Increasing numbers of young adults in Switzerland are suffering symptoms of depression, according a new national health report. But the suicide rate among those under 25 has decreased by half over the last 30 years.This content was published on August 28, 2020 - 13:05
Overall, however, nine out of ten young people who participated in the National Health Report 2020 study said they felt in good health. The research was carried out by the Swiss Health Observatory (Obsan) before the coronavirus pandemic.
In all, 13.5% of 16-to-25-year-olds said they suffered medium to severe symptoms of depression in 2017 – up from 10.4% in 2012, according to the report. This compares to 8.6% among the entire Swiss population.
When it came to full-blown depression the rate was 3.6% (compared with 6.6% among the general population).
The number of 11-to-15-year-olds with multiple psycho-affective complaints (tiredness, bad moods, nervousness, sadness, anxiety, anger issues, problems getting to sleep) has also increased, especially issues linked to sleep and tiredness, the study found.
The suicide rate has dropped by half over the past 30 years: by 51% among girls and young women and by 62% among boys and young men. Suicide nevertheless remains the most frequent cause of death among young adults over 16, the report noted. In 2017, 87 children and young people committed suicide.
Overall, nine out of ten young people said they felt in good health, Obsan reported, “despite the fact that two out of every ten children, young people and young adults live with either a chronic health risk or chronic disease”.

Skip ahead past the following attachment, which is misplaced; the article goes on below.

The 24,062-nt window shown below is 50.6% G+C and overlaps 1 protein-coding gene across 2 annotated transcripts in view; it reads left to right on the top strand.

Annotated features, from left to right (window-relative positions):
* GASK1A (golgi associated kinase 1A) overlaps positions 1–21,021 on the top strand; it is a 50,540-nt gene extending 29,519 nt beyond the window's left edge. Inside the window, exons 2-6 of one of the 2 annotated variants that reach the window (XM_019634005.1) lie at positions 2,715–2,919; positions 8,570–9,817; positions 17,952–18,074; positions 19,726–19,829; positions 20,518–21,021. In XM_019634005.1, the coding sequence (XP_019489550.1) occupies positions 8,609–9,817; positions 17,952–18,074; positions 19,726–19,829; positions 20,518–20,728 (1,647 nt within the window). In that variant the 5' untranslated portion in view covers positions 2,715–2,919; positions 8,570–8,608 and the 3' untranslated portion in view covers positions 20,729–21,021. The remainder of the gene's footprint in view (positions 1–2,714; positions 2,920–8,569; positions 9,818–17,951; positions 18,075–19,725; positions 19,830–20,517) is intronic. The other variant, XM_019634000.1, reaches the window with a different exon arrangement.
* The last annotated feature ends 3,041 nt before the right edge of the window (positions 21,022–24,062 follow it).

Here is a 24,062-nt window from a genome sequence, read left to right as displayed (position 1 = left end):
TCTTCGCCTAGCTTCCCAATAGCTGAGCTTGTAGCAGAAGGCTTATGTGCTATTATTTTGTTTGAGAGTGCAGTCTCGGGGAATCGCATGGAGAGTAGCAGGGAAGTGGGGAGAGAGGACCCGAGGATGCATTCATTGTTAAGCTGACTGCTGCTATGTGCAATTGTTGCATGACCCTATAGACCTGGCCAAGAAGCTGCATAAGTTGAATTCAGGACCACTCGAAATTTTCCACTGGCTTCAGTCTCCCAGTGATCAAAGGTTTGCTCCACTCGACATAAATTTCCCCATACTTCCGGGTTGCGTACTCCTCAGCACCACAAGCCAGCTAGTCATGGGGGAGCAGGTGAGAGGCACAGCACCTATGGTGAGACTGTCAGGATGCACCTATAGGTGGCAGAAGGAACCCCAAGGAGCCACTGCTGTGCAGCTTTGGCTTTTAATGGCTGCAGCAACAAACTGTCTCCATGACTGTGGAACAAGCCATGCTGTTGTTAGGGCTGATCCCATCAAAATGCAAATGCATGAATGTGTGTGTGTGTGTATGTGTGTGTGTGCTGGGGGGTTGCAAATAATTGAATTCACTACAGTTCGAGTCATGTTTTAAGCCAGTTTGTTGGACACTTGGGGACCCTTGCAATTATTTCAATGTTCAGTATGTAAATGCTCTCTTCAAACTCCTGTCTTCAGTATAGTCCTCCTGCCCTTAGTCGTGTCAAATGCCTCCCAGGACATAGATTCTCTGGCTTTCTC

This includes obesity, which has reduced slightly among younger children.
Road accidents have also reduced significantly, even they are still one of the main causes of death among children and teenagers. For example, among those under 14 years of age, there are as many traffic accident deaths as cancer deaths, the report said.
The National Health Report 2020 presents current knowledge about the health of children, young people and young adults in Switzerland, taking into account their environment and health behaviour, as well as the health system. The data is aimed at helping officials draw up health promotion policies “in order to be ready for future challenges” such as newly discovered risks from digital media. However, the report’s authors note that some data gaps need to be filled.